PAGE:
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Life at Boomer Lake with Deb on Saturday, March 24, 2012

Updated on November 23, 2012
Double-Crested Cormorant wing-drying
Double-Crested Cormorant wing-drying | Source

It is a beautiful, sunny day today after mostly five days of precipitation. The water level has raised a couple of feet in the lake, a welcome change. The ground is still saturated to some degree, and I was out at the park between 8:30 and 11:00 a.m. At the start of my adventure, it was about 52 degrees. When I left Boomer Lake it is was close to 70. The birds tell me that it is spring, for the gulls have been gone for about a week and are heading back up north to mate and raise their young. There was a lone Ring-billed Gull in the middle of the lake, for reasons unbeknownst to me This part of the Flyway should be getting quite active very soon with new birds coming in for the season, as well as those others that I might be lucky enough to see that are just passing through. There were plenty of cardinals searching for prospective nest spots, and I noticed that the Great-Tailed Grackles have already chosen a few trees in the neighborhood. Peering into one dogwood, I saw a nest, but it was quite hidden, so I was unable to get a photo. I heard creaking and squawking and several of them making their way into this tree, so things are happening. Before long there will be evidence of youngsters running their parents ragged for food. Savannah and Chipping Sparrows have been in the area, and I got a little better photo of one today, but they certainly like to cover themselves well. Having just seen only two Double-Crested Cormorants yesterday, I saw five of them today. They were rather skittish, and were doing their normal wing drying when I was out. The females are a good deal lighter than the males, and they stuck close by the others instead of venturing off by themselves. Luckily, I also saw a very large snapping turtle, who was easily eighteen inches long by the shoreline. For obvious reasons, I wasn't about to take a measurement, as I wasn't sure if he was dead or alive, but I noticed that when I got closer to him he moved, so that answered that question. The poor Great Blue Heron that I've been stalking recently, flew off to land next to some geese, one of which drove him off from that location, too. Poor thing, but he'll get used to me sooner or later. I've been searching for Killdeer eggs, but it just might be a little too early for those. They usually raise two or three clutches a year here, which keeps them rather busy. Does anyone know if a Killdeer is a shore or land bird? Next time you see one, take a look at the feet, and that will answer your question. I have only seen numerous yellow sulphurs but have not been able to get a picture of one, though I have been trying quite hard. These butterflies never sit still, so it is going to be quite a challenge. Northern Mockingbirds have been out in throngs, so if you think you hear an uncommon bird, but can't find it, don't be alarmed, for it is a mocker. You can't miss them, they seem to be everywhere right now. If anyone sees or hears about any other birds arriving earlier than normal to the area, let me know, and I'll be interested in keeping an eye out for them. Have a great weekend, and happy birding in your neighborhoods.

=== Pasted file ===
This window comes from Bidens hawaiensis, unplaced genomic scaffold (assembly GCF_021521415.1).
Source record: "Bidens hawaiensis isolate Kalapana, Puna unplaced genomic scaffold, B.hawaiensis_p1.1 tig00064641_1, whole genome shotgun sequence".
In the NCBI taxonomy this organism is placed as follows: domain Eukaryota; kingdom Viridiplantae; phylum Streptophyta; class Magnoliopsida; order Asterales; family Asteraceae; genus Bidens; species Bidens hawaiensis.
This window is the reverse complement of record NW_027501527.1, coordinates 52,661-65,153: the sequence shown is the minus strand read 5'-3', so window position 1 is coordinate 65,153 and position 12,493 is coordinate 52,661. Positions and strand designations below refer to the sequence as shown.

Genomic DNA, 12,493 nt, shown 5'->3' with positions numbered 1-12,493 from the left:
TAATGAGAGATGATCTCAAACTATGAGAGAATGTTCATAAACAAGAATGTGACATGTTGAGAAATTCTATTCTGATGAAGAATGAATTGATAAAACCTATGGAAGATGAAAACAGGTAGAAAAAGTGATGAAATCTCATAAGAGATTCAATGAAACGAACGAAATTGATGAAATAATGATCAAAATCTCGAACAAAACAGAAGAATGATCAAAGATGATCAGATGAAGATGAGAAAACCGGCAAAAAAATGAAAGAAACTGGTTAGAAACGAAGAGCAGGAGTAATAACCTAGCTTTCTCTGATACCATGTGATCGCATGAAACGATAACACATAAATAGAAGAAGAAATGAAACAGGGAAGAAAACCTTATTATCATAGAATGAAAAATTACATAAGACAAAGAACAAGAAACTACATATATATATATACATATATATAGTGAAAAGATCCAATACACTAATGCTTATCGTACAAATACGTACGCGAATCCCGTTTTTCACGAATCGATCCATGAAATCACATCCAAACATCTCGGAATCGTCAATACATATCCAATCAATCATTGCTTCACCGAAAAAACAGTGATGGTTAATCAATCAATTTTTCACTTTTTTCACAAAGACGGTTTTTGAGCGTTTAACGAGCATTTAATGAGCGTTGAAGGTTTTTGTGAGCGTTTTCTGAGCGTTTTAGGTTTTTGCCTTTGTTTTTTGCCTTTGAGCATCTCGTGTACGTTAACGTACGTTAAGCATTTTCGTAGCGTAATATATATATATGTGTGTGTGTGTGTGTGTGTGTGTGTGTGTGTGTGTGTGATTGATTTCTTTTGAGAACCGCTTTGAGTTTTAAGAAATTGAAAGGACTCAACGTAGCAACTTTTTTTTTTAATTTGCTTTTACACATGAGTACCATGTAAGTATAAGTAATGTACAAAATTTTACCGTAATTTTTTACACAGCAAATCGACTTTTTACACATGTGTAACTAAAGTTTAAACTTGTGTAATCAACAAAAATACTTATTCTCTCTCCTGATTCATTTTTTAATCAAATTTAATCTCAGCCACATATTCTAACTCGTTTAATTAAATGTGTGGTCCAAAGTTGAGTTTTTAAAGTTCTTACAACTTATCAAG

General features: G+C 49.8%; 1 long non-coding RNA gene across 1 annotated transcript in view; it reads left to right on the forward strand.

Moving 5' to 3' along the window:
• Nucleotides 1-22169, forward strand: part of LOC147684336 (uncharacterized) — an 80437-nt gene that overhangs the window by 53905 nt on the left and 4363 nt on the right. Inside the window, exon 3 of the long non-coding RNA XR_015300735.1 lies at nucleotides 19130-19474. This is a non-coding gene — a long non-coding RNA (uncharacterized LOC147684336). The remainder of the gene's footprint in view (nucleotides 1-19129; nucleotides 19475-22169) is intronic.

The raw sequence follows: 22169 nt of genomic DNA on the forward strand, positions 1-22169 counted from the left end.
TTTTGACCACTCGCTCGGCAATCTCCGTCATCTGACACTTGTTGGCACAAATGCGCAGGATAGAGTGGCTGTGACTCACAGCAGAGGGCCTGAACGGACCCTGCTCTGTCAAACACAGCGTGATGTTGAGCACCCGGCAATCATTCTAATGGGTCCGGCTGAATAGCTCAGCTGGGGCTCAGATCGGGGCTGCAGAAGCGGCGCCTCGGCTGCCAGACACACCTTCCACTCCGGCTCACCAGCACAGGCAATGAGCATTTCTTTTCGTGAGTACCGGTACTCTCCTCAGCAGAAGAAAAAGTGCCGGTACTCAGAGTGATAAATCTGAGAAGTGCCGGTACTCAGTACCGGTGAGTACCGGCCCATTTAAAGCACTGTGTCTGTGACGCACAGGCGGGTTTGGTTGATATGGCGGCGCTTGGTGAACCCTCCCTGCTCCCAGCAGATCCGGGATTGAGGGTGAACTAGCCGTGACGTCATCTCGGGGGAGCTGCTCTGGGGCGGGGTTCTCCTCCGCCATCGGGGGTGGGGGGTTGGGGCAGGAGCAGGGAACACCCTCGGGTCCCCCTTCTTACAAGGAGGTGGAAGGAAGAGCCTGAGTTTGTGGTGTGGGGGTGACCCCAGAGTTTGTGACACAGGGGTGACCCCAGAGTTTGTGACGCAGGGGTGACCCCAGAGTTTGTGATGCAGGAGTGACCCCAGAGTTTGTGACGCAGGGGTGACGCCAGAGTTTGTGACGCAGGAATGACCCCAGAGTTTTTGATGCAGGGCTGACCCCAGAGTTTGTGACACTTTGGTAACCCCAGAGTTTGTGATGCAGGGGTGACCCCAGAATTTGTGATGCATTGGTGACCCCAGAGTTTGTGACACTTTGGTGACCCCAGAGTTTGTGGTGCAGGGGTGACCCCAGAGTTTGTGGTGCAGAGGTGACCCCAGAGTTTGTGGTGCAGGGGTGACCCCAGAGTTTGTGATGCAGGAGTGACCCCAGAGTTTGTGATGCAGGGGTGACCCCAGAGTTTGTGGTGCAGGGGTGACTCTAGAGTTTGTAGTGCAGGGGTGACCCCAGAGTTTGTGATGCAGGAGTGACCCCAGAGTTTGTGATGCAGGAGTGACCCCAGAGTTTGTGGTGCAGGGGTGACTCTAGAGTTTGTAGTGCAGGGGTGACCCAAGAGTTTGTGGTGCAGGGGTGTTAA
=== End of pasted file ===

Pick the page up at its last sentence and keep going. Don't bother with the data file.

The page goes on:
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    • aviannovice profile imageAUTHOR

      Deb Hirt 

      5 years ago from Stillwater, OK

      Rhonda, that is exactly what I want to do for people, make them feel that they are there with me on the lake.

    • RhondaHumphreys1 profile image

      Rhonda Humphreys 

      5 years ago from Michigan

      Another wonderful hub. Your writing makes me feel that I am there.

    • aviannovice profile imageAUTHOR

      Deb Hirt 

      6 years ago from Stillwater, OK

      Thanks for the kind words, gamby.

    • profile image

      gamby79 

      6 years ago

      Another of your articles that I thoroughly enjoyed. Great photo of the alligator snapping turtle! Can't wait to read more!

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